Retirement planning is one of the few things in life that offers no room for procrastination. Any financial advisor will tell you that the best time to start saving for retirement is as early as possible. Despite this advice, 33 percent of all Americans have less than $5,000 saved for retirement. Even worse, polls show that Americans are better prepared than a majority of their global counterparts. If you want to ensure your retirement funds are securely in place, consider following the strategies below:
1. Free Up Your Home Equity
If you have recently retired, or will soon be exiting the workforce and you will require additional income, you may want to consider an equity release. An equity release is a lump-sum cash payment in exchange for a percentage of the future sale price of your home. It is available to older individuals regardless of the total outstanding mortgage. This type of loan allows you to remain living in your home and retain your name on the title while providing funds you may need in retirement.
2. Move Somewhere Less Expensive
If your current cost of living seems exorbitant, you may want to join the exodus of people to countries where their retirement dollars stretch farther. The Internet makes it simple to locate possible retirement options. Research them and read reviews of those who have gone before you. If you don’t plan to retire now, but want to be kept abreast of possible new retirement locales, consider setting a Google alert for specific keywords and regions.
3. Find an Employer that Matches Funds
If your retirement is further away, take advantage of the time to find an employer that will match pre-tax contributions to 401(k) retirement accounts. Ideally, you want to set aside 15 percent of your salary every year for 40 years in your 401(k), including the employer’s matching dollars. You can then invest that capital in stocks, bonds, mutual funds and other money making instruments. When you capitalize on matching funds and make wise investment decisions, you can grow your retirement dollars quickly.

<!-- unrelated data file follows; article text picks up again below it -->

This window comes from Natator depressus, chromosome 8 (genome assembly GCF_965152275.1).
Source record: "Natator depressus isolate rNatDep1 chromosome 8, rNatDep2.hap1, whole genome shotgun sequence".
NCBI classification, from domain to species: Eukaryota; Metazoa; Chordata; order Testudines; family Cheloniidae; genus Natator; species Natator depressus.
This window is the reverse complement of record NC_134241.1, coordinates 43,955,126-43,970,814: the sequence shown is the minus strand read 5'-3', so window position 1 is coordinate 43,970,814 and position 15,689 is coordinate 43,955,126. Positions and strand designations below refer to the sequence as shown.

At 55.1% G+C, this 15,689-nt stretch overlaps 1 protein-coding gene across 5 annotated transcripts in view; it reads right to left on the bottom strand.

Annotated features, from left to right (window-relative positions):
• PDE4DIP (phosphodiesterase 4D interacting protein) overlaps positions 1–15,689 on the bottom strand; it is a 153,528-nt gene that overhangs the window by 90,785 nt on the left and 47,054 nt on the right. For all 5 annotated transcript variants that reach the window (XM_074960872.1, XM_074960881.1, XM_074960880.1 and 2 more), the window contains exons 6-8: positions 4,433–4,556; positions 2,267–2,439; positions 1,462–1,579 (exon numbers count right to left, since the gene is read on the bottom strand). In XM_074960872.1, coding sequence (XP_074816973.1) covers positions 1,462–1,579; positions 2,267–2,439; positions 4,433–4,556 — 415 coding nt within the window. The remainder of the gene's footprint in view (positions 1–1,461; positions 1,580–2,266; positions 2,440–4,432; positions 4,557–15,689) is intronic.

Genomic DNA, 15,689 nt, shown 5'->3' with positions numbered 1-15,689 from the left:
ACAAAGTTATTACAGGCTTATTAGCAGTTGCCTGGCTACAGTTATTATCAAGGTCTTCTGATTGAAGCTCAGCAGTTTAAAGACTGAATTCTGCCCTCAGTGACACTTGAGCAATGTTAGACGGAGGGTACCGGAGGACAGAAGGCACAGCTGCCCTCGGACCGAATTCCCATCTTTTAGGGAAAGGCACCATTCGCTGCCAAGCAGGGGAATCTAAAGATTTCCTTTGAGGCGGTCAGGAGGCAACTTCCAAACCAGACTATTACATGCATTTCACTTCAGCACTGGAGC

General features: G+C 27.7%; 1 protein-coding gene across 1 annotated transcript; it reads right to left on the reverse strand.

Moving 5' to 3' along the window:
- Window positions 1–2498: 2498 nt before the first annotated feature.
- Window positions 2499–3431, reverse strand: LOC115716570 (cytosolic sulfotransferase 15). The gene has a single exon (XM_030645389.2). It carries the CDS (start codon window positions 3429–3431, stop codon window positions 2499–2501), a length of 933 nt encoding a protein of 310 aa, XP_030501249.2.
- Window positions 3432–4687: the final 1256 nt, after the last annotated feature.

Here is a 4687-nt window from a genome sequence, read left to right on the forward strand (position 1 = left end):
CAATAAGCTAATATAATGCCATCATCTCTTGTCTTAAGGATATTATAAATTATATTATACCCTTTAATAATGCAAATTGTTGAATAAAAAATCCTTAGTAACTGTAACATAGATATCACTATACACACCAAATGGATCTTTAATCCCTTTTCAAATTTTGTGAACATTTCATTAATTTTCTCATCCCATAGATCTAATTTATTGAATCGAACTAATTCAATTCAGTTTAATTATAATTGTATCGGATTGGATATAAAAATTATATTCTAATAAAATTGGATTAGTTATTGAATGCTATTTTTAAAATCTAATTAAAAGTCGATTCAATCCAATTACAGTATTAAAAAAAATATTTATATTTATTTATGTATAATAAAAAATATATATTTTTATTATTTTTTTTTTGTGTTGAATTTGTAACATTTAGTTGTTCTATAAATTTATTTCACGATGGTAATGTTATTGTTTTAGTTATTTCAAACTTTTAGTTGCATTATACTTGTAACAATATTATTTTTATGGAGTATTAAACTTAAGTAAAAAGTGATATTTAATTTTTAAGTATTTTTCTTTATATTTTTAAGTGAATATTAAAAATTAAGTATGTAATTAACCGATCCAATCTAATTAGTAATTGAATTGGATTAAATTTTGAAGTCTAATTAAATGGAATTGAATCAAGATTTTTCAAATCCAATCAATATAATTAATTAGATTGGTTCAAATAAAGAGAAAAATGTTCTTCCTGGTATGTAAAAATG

4. Take Advantage of an HSA
HSA stands for Health Savings Account; a pre-tax fund that is set aside for healthcare expenses. HSA’s have recently weathered harsh criticism in the media and elsewhere, where some have branded them retirement loopholes since residual funds not spent on healthcare, can be invested in other areas. The older you become, the higher the percentage of your paycheck you are allowed to divert to an HSA. Once you reach 65, you can begin withdrawing funds for expenses other than healthcare with no penalty.
5. Hire a Financial Advisor
If all of the above seems overwhelming, you may want to consider hiring a personal financial advisor to help you create a path to your retirement goals. There are different types of advisors, some are commission based, while others charge a fee. Some are not people at all! Robo advisors automate managing your investments and do not charge any additional fees. Many financial advisors are surprisingly affordable. When you consider the potential returns of sound financial management, they can be a wonderful investment.
If your retirement is near and funds are short, look into equity releases or consider moving somewhere less expensive. If you have a longer time horizon, find an employer that matches retirement contributions and offers HSA’s. Finally, if you need someone to help direct your efforts, consider hiring a financial advisor.